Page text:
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How to Calculate Construction Bond Claim Deadlines

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When it comes to managing payments in the construction industry, there are deadlines everywhere. There are notice deadlines, and if you’re ever forced to submit a payment bond claim (or a mechanics lien claim), there’s a deadline to do that as well.

The thing is, each state is different when it comes to calculating these deadlines. Regarding the deadline to submit a bond claim in particular, most states calculate the deadline in one of three primary ways.

Please read on for a quick overview on how states determine the deadline to submit a bond claim on a public construction project.

The Three Ways to Calculate Bond Claim Deadlines

One quick note before we dive in: this article is about bond claim deadlines on PUBLIC construction projects. While it’s possible that a payment bond could be present on a private construction project, this post does not address that scenario. Also, this post does not address the deadline to file a mechanics lien (although it’s worth noting that a mechanics lien claim will never be allowed on a public construction project.) So now that we’re all on the same page, let’s proceed!

Bond Claim Deadlines on Public Projects

1. Bond Deadlines Calculated from your last furnishing

Some states such as Texas and Florida calculate the deadlines for bond claims from the claimant’s last furnishing shown above in BLUE. For example, in Georgia, a bond claim must be filed within 90 days after the claimant’s last furnishing of labor and/or materials to the project. So, if the last shipment of materials ships on January 1, then the deadline to file a bond claim in Georgia would be 90 days from January 1, no matter when the project is completed.

2. Bond Deadlines calculated from project’s completion

Some states calculate bond claim deadlines based on the completion of the entire project shown above in GREEN. For example, in Iowa, a bond claim must be filed within 30 days from the completion of the projectSo, if the project in Iowa is completed on April 1, then a claimant must file their bond claim within 30 days of April 1. Remember: in a project completion state, it doesn’t matter when the last furnishing of supplies was because the deadline is based on the date of completion.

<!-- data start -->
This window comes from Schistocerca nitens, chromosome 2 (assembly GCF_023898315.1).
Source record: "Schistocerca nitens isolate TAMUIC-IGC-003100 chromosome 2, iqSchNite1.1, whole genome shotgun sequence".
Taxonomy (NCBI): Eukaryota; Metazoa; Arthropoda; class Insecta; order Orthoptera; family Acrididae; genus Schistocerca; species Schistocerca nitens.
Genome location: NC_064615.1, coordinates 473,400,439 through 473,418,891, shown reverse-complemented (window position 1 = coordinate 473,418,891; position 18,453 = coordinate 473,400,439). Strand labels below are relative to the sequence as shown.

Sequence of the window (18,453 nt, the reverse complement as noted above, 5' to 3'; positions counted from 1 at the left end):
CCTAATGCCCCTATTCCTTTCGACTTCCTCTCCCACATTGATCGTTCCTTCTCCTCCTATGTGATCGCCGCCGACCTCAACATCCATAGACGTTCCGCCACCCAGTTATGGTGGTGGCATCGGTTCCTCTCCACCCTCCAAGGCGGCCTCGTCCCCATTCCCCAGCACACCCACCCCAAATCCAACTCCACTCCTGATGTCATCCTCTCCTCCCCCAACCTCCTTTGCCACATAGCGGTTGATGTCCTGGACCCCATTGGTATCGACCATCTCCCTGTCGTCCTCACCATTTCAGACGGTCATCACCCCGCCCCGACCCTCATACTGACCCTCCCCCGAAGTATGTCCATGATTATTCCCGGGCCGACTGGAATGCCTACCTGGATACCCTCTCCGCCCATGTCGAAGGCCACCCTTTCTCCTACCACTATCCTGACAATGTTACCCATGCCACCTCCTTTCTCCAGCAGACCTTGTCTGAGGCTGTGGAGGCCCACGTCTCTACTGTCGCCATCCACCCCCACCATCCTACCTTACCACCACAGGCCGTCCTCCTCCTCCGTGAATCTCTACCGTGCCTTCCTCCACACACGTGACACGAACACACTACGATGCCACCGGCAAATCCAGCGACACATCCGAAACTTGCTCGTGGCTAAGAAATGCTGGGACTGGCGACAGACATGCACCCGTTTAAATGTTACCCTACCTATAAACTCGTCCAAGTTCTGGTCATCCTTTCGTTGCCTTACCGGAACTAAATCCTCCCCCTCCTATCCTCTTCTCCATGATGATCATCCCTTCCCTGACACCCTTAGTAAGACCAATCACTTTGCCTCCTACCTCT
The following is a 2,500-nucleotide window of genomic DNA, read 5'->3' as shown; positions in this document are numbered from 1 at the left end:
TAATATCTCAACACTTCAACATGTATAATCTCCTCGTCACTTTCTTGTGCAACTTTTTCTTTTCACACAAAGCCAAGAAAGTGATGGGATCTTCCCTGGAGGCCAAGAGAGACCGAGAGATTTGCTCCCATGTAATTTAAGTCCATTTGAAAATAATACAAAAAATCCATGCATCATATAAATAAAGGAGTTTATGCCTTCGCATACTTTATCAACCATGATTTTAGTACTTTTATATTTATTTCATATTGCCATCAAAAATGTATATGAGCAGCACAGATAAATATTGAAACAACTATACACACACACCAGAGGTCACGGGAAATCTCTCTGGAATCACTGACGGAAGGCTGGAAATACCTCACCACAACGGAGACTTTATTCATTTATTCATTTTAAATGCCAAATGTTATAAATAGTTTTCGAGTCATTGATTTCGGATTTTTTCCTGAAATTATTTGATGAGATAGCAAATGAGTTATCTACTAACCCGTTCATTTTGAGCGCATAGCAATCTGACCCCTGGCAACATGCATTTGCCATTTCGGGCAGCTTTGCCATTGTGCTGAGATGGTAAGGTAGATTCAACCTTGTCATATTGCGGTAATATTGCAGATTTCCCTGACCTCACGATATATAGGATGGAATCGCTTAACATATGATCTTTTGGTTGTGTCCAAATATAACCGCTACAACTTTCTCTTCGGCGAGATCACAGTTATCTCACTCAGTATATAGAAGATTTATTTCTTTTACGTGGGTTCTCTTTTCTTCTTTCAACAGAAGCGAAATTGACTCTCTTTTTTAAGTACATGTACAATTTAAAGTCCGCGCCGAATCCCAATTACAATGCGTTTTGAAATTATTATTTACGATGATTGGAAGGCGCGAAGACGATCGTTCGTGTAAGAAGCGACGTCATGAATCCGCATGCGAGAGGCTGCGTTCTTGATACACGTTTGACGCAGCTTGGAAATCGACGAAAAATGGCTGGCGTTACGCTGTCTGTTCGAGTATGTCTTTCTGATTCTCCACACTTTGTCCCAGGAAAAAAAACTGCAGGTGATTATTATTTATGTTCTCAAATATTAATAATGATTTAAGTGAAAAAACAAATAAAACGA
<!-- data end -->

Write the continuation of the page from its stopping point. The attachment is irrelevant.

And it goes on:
3. Bond Deadlines calculated in some combination

Some states follow the third category of deadlines, which is a combination and/or further requirements shown above in REDThe rules in these states can get pretty complicated so please refer to your state’s specific statue.

The “Not Applicable” States

Finally, there is a 4th category for everyone else. For these “Not Applicable” states, there is either no specific deadline requirement that’s indicated via that state’s law, or, as in the case of Colorado, the state does not require a “written claim of any kind” in order to submit a valid claim against a payment bond.

Free Payment Rights Advisor Tool from zlien

One of the most important questions about lien rights concerns whether a potential claimant even has the right to file a bond claim in the first place. What happens if filing a bond claim isn’t an option? What are some other actions to take when you’re having a payment issue? We have a free tool that will help you with these questions. It’s called the Payment Rights Advisor. It only takes a couple of minutes — just answer 5 quick questions about your job, and the Payment Rights Advisor will give you all of your best options, including whether or not you qualify to make a bond claim.

Need help getting paid? Try our free Payment Rights Advisor.

How to Calculate Construction Bond Claim Deadlines
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How to Calculate Construction Bond Claim Deadlines
Learn about the 3 primary methods that states use to calculate the deadline to file a bond claim on a public construction project.
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Last Updated on Dec 03, 2018
Published on Apr 04, 2018


Abigail is a legal intern at zlien and a current law student at Tulane University Law School. She is a graduate of Tulane University (B.A.). Before joining zlien, Abigail interned for a pro bono law firm, Public Counsel, in Los Angeles. She also interned for Congressman Jared Polis’ District Office in Boulder, CO.

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